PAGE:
With buildings closed due to outside cold, January is the time to test for radon gas in your home.

Radon is a radioactive gas which occurs naturally. It is the decay of Uranium below the earth’s surface. Small cracks and holes in the foundation or sides allow radon to flow into a building. In the winter when people have their homes closed up there can be higher levels of radon because of the “stack effect”. This illustrates that as cold air comes underneath the home, it warms up, expands and rises.

Radon is the second leading cause of lung cancer. (Tobacco smoke is first.) Radon lets radioactive alpha particles loose, which slam into lung lining cells.

This can damage the lungs and cause lung cancer. Most radon exposure occurs in the home or workplace where people spend a lot of time. It has no taste, smell, or color. To find how much radon is present inside a building, a radon test kit is used to sample indoor air quality.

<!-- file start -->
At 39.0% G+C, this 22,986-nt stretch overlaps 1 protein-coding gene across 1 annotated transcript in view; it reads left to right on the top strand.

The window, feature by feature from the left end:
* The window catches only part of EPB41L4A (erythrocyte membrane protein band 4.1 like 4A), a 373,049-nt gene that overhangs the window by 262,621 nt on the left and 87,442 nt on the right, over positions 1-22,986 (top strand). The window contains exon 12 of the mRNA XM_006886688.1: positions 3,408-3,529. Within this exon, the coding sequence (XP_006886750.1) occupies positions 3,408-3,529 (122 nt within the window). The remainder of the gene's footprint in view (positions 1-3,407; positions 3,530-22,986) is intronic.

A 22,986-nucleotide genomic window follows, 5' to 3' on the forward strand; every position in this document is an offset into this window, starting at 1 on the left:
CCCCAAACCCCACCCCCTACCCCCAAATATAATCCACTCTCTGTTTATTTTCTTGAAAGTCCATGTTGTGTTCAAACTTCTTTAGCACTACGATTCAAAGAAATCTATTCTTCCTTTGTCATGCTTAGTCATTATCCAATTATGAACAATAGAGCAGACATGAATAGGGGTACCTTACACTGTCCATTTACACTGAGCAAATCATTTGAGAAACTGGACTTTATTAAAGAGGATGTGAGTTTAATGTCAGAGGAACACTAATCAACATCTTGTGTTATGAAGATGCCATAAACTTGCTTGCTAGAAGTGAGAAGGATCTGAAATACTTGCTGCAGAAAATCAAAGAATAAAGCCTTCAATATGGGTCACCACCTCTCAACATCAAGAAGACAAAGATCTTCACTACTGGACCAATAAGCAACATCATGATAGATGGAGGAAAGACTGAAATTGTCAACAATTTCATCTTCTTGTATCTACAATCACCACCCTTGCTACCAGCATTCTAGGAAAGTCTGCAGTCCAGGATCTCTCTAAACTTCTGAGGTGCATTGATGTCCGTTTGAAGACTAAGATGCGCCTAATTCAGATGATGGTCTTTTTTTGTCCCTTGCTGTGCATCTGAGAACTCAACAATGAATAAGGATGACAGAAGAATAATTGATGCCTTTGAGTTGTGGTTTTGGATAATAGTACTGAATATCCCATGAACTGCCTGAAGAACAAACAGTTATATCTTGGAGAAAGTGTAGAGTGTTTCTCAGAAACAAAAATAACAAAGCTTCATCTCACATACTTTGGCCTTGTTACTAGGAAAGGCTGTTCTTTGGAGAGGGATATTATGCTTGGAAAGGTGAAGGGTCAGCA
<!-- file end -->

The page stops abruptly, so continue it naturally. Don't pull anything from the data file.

In Anchorage, call 786-6330 or Alaska Radon Hotline at 800-478-8324

Radon can vary widely from one home to another- even in the same neighborhood! It may be coming from the ground underneath, or from the building’s undersurface cracks.

Ground shaking, like the major seismic event 7.1 magnitude earthquake in 2018, can cause physical damage to both bedrock and building structures, putting homes at risk for radon.

Based on national building standards, radon testing is advised. This is whether or not a home has been previously tested. So get a test kit and check your building for radon.

— Information courtesy of Julie Cascio, UAF Cooperative Extension Service

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